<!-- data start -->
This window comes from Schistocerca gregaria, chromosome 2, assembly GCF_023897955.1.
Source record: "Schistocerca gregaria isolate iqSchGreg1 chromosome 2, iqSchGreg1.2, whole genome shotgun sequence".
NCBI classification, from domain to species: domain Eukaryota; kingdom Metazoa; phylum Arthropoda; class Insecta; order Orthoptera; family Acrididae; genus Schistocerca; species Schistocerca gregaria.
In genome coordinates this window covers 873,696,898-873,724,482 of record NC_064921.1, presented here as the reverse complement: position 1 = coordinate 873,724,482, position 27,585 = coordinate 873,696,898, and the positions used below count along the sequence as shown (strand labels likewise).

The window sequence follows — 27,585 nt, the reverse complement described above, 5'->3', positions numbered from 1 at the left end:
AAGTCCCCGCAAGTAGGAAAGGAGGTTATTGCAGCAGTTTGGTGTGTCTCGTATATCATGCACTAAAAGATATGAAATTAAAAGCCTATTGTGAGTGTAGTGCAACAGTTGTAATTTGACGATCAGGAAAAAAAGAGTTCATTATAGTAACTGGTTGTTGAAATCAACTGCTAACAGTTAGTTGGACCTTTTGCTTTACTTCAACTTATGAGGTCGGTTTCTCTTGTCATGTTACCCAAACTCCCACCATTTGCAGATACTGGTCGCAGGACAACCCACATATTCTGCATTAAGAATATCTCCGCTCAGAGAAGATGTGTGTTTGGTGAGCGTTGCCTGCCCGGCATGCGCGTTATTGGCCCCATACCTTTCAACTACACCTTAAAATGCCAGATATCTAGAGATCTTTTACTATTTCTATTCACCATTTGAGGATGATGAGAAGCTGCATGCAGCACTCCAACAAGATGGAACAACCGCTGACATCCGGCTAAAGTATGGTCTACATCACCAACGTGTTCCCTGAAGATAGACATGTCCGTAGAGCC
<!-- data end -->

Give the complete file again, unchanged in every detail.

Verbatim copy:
This window comes from Schistocerca gregaria, chromosome 2, assembly GCF_023897955.1.
Source record: "Schistocerca gregaria isolate iqSchGreg1 chromosome 2, iqSchGreg1.2, whole genome shotgun sequence".
NCBI classification, from domain to species: domain Eukaryota; kingdom Metazoa; phylum Arthropoda; class Insecta; order Orthoptera; family Acrididae; genus Schistocerca; species Schistocerca gregaria.
In genome coordinates this window covers 873,696,898-873,724,482 of record NC_064921.1, presented here as the reverse complement: position 1 = coordinate 873,724,482, position 27,585 = coordinate 873,696,898, and the positions used below count along the sequence as shown (strand labels likewise).

The window sequence follows — 27,585 nt, the reverse complement described above, 5'->3', positions numbered from 1 at the left end:
AAGTCCCCGCAAGTAGGAAAGGAGGTTATTGCAGCAGTTTGGTGTGTCTCGTATATCATGCACTAAAAGATATGAAATTAAAAGCCTATTGTGAGTGTAGTGCAACAGTTGTAATTTGACGATCAGGAAAAAAAGAGTTCATTATAGTAACTGGTTGTTGAAATCAACTGCTAACAGTTAGTTGGACCTTTTGCTTTACTTCAACTTATGAGGTCGGTTTCTCTTGTCATGTTACCCAAACTCCCACCATTTGCAGATACTGGTCGCAGGACAACCCACATATTCTGCATTAAGAATATCTCCGCTCAGAGAAGATGTGTGTTTGGTGAGCGTTGCCTGCCCGGCATGCGCGTTATTGGCCCCATACCTTTCAACTACACCTTAAAATGCCAGATATCTAGAGATCTTTTACTATTTCTATTCACCATTTGAGGATGATGAGAAGCTGCATGCAGCACTCCAACAAGATGGAACAACCGCTGACATCCGGCTAAAGTATGGTCTACATCACCAACGTGTTCCCTGAAGATAGACATGTCCGTAGAGCC